Follow This Blog: RSS feed
A Fuse #8 Production
Inside A Fuse #8 Production

Fusenews: Sit On a Tea Party a Spell

Haven’t done one of these in a while. To be fair, there’s been so much crazy news out there that it’s almost too intimidating to do something as light and fluffy as this. Best if I stick with the news that matters. And, occasionally, the stuff I don’t remember seeing already on PW Children’s Bookshelf.


WhoWasHamiltonFirst up, this probably was on PW Children’s Bookshelf and I was just sleeping that day. As you might recall, my recent anthology FUNNY GIRL kicks off with some advice on how to be funny written by Delaney Yeager and her sister Mackenzie. Well the other day Delaney mentioned casually that this was not the end of her ties to Penguin Random House. Turns out, she’s been a writer on the upcoming Who Was series coming to Netflix and out this January. It’s based on the “Who Was” nonfiction series from Penguin and is described as “a mixture of comedy and history and will feature key leaders, innovators and creative trendsetters while placing historical figures into context for today’s children.”  All of which I read as “Drunk History for Kids”. Right-o. I’m on board with that. Sans the whole alcohol part. Of course, y’all should have hired Nathan Hale on your writing staff, though (y’hear me, Kalan?). Dude’s been doing this stuff for years.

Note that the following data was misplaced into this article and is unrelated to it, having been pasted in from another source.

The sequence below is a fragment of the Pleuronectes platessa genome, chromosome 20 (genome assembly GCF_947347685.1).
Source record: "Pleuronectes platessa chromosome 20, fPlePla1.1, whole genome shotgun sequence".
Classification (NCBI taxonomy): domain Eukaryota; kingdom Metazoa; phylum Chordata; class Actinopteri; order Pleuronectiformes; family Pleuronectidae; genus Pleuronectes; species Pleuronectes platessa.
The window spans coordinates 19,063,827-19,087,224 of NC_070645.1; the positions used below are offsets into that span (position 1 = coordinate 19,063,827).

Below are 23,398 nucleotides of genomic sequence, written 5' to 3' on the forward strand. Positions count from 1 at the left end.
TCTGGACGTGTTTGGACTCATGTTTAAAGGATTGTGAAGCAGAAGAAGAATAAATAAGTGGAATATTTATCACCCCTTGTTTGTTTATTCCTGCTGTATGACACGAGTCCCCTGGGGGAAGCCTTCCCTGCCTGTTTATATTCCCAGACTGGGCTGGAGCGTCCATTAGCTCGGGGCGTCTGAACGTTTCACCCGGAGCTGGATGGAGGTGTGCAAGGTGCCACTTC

Remember the last American Library Conference here in Chicago? Times were simpler then. We were all so much younger. It was at least a good (checks watch) two months ago or so. For those of you unable to attend but find yourselves often wondering, “Was there ever an audio file for that panel moderated by Sharyn November featuring Andrea Beaty, Erica Perl, Betsy Bird, Cece Bell, and Rita Williams-Garcia about women and humor?” the answer is yes and you can find it here.


Can I tell you how pleased I am that Julie Danielson chose to highlight my favorite board book of the year? So pleased. So very very pleased.


In my city of Evanston, 2014 was the year the schools banned leggings. 2017 is now the year that ban was lifted. As such, I expect everyone at ETHS to start wearing these ASAP:


EVERYONE. Though preferably with shirts, of course. And shoes.


“I’m pretty sure I was the least productive Sendak Fellow.” That’s a good line. As you may know, every year a small group of artists are offered the chance to stay for a month in Maurice Sendak’s home in upstate New York. The whole idea is to help them with their work. But, as Elisha Cooper put it, “I didn’t.” Find out why here.



It’s been a while since I’ve seen an old-fashioned attempt at homophobic book banning. Still, that was the case just yesterday when the Illinois Family Institute attempted to remove This Day in June by Gayle E. Pitman, illustrated by Kristyna Litten, from the West Chicago Public Library shelves. If you read their recommendation for removal you’ll undoubtedly come across what, to me, was the most chilling line in the piece: “Since libraries work together through inter-library loans, if one library has it, it will be available to regional libraries as well. Thus, one need not live within the West Chicago Library district to be heard.” Put another way, as long as there is inter-library loans, any book, anywhere, is fair game for a banning, regardless of whether or not you actually belong to that library system or not. Well, the votes came in and as Plainfield Public librarian Joe Marcantonio put it,